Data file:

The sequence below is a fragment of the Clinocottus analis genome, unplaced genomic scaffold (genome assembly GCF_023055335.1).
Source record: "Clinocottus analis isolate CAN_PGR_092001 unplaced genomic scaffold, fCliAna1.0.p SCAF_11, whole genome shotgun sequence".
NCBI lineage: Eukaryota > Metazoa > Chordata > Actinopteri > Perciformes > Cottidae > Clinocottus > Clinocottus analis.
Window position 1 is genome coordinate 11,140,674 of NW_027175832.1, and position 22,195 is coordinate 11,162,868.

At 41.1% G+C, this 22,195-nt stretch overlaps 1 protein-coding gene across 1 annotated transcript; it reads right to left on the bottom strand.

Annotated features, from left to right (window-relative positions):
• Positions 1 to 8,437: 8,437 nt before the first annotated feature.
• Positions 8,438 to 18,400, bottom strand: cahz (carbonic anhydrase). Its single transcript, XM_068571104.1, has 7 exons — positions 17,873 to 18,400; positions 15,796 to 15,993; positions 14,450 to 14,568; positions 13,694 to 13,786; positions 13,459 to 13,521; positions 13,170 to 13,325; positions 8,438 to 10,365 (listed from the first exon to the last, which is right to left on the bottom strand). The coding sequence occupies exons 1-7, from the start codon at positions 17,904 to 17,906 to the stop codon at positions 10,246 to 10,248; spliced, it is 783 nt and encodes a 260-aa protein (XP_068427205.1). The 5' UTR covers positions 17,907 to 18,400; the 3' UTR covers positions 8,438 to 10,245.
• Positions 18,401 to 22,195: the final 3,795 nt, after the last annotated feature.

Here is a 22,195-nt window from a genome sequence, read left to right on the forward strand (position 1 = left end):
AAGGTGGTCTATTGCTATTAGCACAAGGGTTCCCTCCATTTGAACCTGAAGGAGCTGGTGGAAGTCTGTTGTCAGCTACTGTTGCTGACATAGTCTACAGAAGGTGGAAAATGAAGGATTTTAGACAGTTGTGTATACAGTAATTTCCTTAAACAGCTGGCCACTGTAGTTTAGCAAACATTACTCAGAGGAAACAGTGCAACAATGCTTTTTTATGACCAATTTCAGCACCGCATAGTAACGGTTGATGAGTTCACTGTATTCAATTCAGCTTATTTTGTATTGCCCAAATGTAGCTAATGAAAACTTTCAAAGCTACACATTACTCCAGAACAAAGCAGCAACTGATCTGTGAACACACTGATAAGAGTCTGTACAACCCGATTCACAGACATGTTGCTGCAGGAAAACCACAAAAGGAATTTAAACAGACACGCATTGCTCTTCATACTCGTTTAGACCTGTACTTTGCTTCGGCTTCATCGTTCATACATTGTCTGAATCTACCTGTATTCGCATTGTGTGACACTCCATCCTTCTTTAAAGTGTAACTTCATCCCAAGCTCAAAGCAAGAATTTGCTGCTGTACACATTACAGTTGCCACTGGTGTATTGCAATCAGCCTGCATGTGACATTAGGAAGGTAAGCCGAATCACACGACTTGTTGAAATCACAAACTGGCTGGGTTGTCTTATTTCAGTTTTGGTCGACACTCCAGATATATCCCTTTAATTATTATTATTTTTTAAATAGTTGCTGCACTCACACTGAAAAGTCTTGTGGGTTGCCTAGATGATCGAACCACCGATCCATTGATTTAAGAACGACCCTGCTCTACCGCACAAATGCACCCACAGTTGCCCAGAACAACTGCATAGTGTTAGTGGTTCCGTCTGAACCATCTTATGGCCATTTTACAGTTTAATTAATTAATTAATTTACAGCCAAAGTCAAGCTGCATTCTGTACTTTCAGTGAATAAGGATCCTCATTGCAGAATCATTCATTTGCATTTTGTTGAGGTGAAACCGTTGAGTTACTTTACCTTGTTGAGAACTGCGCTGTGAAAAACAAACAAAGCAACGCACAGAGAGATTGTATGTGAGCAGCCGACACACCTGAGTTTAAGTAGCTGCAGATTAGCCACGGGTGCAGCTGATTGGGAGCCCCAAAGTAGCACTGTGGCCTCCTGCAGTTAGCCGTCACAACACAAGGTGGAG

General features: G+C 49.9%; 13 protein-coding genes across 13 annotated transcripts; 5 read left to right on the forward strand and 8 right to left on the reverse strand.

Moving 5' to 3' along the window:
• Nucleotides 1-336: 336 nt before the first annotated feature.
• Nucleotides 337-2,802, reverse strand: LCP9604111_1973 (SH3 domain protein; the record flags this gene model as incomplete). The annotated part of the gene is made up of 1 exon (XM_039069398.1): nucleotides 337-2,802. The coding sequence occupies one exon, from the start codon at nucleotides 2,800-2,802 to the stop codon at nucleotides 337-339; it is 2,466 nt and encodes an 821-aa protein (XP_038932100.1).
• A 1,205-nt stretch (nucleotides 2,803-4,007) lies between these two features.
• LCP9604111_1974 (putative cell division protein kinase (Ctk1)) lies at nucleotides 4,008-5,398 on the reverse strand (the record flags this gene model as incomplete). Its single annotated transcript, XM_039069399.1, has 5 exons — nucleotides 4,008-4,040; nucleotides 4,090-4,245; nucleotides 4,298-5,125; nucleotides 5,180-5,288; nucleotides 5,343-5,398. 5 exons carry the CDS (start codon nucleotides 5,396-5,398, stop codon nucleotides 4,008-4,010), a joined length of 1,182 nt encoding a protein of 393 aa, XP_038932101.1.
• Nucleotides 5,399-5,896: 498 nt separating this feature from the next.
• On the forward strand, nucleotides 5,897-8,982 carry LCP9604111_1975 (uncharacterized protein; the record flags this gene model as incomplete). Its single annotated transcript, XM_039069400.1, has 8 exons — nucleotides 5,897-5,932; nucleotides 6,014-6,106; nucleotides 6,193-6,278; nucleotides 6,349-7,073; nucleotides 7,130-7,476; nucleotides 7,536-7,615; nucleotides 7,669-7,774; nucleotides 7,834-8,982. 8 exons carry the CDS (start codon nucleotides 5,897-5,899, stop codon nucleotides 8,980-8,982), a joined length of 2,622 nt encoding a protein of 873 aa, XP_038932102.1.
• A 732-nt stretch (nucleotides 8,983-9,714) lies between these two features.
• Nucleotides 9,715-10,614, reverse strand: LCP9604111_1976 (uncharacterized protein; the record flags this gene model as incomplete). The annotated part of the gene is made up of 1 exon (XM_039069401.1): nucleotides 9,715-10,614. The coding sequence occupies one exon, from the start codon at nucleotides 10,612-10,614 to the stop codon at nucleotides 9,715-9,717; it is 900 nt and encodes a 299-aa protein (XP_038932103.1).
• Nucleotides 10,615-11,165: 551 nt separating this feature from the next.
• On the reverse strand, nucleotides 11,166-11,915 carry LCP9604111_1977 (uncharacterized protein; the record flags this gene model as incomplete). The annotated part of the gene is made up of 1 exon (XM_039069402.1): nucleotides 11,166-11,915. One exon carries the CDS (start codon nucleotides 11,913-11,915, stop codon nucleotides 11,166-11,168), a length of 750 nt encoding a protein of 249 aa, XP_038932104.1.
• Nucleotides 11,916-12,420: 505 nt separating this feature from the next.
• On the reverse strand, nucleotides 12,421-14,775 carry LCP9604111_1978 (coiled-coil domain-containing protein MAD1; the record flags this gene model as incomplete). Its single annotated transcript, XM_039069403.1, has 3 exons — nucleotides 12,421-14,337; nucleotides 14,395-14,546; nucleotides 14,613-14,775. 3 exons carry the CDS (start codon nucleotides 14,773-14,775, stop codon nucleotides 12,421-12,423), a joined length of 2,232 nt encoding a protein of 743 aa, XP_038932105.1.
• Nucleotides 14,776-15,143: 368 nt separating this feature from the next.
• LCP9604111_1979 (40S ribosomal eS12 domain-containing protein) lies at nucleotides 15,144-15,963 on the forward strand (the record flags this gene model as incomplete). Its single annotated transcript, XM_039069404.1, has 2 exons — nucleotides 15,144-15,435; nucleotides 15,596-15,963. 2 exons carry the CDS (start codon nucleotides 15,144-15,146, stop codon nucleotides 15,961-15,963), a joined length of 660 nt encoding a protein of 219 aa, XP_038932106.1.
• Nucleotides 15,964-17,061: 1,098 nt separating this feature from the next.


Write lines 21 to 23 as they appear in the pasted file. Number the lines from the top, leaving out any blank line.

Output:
• Nucleotides 9,715-10,614, reverse strand: LCP9604111_1976 (uncharacterized protein; the record flags this gene model as incomplete). The annotated part of the gene is made up of 1 exon (XM_039069401.1): nucleotides 9,715-10,614. The coding sequence occupies one exon, from the start codon at nucleotides 10,612-10,614 to the stop codon at nucleotides 9,715-9,717; it is 900 nt and encodes a 299-aa protein (XP_038932103.1).
• Nucleotides 10,615-11,165: 551 nt separating this feature from the next.
• On the reverse strand, nucleotides 11,166-11,915 carry LCP9604111_1977 (uncharacterized protein; the record flags this gene model as incomplete). The annotated part of the gene is made up of 1 exon (XM_039069402.1): nucleotides 11,166-11,915. One exon carries the CDS (start codon nucleotides 11,913-11,915, stop codon nucleotides 11,166-11,168), a length of 750 nt encoding a protein of 249 aa, XP_038932104.1.